Most guidelines provide their own headings/structural template and page restrictions. It cannot be stated too often: Do not stray from the guidelines. If you aren't provided a structural template, then format the proposal so it is easy to follow. Use headings to break the proposal up into sections. If it is long, include a table of contents with page numbers. (With many online federal grant applications, the TOC is automatically generated upon submission).
Abstract/Executive Summary: The abstract provides reviewers with their first impression of your project. It may also serve as their last impression when they go over final recommendations. The abstract should contain the key elements of your research project: the general purpose, specific goals, research design, methods, and significance (contribution and rationale). Be as explicit as possible in your abstract. For clarity, you could use the phrase “The objective of this study is to …”
Introduction: The introduction should cover the key elements of your proposal.
- Statement of the problem and purpose of the research - Background and rationale for the project, establishing the need and relevance of the research. How is your project different from previous research on the same topic? Will you be using new methodologies or covering new theoretical territory?
- Research goals or objectives - List only the principle goal(s) or objective(s) of your research and save sub-objectives for the project narrative. Identify the anticipated outcomes of the research and match up to the needs identified in the statement of problem.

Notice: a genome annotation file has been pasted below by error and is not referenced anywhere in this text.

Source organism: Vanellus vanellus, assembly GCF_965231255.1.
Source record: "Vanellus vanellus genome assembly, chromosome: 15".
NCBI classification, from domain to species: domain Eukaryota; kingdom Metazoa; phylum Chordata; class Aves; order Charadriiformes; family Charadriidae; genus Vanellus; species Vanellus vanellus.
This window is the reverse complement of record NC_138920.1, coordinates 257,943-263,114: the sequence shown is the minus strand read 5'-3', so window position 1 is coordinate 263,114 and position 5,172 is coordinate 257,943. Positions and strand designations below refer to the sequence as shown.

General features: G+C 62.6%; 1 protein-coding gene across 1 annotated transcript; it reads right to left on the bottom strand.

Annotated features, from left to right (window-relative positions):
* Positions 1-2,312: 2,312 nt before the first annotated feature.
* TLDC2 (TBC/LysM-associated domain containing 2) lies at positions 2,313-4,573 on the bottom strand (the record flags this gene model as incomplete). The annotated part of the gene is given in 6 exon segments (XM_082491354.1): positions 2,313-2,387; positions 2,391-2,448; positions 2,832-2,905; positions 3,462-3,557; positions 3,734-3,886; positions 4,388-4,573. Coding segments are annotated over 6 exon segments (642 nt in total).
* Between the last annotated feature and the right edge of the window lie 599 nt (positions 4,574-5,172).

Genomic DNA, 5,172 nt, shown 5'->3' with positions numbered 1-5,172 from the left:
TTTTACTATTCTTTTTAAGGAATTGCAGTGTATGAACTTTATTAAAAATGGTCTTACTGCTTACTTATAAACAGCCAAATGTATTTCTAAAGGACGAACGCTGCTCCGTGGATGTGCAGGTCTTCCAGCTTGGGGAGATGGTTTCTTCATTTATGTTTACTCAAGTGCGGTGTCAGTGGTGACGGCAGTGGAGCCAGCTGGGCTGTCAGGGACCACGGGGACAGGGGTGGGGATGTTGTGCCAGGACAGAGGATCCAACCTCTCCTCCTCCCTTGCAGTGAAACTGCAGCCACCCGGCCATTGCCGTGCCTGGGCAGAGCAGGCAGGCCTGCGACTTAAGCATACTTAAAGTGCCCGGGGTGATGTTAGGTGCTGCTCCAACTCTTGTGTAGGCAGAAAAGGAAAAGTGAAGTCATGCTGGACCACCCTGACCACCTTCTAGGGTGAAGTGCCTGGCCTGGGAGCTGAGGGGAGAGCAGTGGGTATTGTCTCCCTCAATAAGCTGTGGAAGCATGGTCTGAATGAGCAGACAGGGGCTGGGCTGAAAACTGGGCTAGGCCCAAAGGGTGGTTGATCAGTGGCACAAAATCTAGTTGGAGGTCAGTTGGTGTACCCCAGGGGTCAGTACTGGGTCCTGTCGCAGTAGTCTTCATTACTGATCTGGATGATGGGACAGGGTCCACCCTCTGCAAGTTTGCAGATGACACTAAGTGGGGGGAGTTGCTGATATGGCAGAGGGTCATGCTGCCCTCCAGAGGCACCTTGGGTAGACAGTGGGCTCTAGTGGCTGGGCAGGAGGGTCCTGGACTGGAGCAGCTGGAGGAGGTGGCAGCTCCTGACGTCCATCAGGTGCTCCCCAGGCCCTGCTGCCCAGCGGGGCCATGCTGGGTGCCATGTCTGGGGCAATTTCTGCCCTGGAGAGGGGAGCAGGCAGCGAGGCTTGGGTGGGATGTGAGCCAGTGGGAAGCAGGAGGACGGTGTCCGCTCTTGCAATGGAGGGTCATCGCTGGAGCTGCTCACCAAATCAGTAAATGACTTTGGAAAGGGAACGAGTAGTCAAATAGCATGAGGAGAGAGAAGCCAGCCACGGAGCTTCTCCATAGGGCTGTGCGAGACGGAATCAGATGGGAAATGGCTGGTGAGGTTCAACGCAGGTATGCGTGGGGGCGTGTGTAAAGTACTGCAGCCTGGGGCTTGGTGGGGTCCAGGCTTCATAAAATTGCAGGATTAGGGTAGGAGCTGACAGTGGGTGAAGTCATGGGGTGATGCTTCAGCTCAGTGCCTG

- Significance of the research – Reviewers want to see your evaluation of pertinent works and how it fits into the significance of your research. A review of the relevant literature should be selective and critical, not exhaustive.
Project Description: The project description should supply all of the details of the project, including a detailed statement of problem, research objectives or goals, hypotheses, methods, procedures, outcomes or deliverables, and evaluation (including other potential outcomes or limitations) and dissemination of the research. This may require several subheadings.
For the project narrative, pre-empt or answer all of the reviewers’ questions. Don’t leave them wondering about anything. Explain why the methodology you’re using is best suited for your research questions, or explain the advantages of the methodology.
Clearly and explicitly state the connections between your research objectives, research questions, hypotheses, methodologies, and outcomes. Address the limitations or some possible alternative outcomes of your research. Such transparency lends to objectivity and is looked upon favorably by reviewers. These steps make the process a bit easier for your reviewers.
Personnel: Explain staffing requirements and qualifications. Be very explicit about the skill sets of the personnel (you will probably include their Curriculum Vitae as part of the proposal).
Budget: Go to this page for more information